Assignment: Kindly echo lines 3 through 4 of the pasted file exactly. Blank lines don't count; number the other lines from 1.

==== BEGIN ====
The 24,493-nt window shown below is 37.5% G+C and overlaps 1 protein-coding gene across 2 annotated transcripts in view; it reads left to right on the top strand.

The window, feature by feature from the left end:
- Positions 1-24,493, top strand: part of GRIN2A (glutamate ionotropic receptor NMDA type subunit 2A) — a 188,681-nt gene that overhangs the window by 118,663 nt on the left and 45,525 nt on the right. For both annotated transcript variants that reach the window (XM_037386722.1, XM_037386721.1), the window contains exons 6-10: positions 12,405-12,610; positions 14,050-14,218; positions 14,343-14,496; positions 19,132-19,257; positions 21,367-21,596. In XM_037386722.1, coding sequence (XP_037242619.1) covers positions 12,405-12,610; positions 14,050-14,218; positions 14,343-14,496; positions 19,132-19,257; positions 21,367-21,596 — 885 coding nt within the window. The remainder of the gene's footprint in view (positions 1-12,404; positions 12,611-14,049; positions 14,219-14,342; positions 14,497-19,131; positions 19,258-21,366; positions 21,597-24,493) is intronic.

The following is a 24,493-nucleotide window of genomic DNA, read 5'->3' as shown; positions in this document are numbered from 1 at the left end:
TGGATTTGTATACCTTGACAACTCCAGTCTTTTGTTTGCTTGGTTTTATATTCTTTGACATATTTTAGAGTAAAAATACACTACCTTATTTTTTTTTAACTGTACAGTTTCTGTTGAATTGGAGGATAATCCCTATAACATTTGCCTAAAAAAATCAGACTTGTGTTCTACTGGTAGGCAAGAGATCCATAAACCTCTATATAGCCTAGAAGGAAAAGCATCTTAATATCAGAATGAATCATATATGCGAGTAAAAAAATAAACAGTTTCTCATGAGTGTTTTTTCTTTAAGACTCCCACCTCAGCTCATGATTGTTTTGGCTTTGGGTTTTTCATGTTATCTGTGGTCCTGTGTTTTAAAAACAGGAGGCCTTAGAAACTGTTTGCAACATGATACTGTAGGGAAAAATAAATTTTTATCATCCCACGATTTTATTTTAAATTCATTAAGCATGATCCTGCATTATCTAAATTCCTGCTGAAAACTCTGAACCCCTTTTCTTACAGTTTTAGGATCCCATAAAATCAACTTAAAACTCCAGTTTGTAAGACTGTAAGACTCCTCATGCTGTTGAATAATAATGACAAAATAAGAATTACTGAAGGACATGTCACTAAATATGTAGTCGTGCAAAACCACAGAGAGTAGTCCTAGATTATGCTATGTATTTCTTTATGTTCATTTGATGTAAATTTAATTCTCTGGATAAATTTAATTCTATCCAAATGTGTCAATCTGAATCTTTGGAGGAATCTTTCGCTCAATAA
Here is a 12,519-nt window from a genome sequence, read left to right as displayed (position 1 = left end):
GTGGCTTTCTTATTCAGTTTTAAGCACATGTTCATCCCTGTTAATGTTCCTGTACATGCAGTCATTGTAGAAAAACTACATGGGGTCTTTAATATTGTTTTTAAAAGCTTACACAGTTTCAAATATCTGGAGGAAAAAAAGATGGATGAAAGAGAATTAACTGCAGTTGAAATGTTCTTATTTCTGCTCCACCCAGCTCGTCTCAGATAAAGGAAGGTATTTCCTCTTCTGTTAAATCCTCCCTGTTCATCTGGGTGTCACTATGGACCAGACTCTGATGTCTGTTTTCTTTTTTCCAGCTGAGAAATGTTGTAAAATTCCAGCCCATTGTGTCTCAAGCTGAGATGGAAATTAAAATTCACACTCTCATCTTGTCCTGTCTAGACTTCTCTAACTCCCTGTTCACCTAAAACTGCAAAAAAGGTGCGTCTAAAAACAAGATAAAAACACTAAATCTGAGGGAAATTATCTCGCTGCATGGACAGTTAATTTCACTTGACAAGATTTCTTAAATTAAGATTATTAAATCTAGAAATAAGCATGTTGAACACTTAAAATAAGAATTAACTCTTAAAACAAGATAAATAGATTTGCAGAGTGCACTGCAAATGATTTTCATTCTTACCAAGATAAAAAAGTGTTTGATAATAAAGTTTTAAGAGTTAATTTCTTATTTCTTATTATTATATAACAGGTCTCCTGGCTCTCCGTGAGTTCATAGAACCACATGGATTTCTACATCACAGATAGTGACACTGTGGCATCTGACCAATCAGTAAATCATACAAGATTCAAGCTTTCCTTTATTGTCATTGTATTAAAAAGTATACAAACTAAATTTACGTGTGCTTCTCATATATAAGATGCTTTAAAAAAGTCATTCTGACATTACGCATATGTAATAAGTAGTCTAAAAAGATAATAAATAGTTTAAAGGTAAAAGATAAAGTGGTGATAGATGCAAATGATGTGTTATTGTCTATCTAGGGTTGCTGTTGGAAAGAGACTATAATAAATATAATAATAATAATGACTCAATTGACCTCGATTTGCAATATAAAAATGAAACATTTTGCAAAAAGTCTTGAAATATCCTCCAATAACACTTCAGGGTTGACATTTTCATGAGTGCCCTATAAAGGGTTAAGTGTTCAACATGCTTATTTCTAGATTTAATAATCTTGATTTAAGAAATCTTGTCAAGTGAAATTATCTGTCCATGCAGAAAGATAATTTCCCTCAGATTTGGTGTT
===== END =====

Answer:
- Positions 1-24,493, top strand: part of GRIN2A (glutamate ionotropic receptor NMDA type subunit 2A) — a 188,681-nt gene that overhangs the window by 118,663 nt on the left and 45,525 nt on the right. For both annotated transcript variants that reach the window (XM_037386722.1, XM_037386721.1), the window contains exons 6-10: positions 12,405-12,610; positions 14,050-14,218; positions 14,343-14,496; positions 19,132-19,257; positions 21,367-21,596. In XM_037386722.1, coding sequence (XP_037242619.1) covers positions 12,405-12,610; positions 14,050-14,218; positions 14,343-14,496; positions 19,132-19,257; positions 21,367-21,596 — 885 coding nt within the window. The remainder of the gene's footprint in view (positions 1-12,404; positions 12,611-14,049; positions 14,219-14,342; positions 14,497-19,131; positions 19,258-21,366; positions 21,597-24,493) is intronic.

The following is a 24,493-nucleotide window of genomic DNA, read 5'->3' as shown; positions in this document are numbered from 1 at the left end: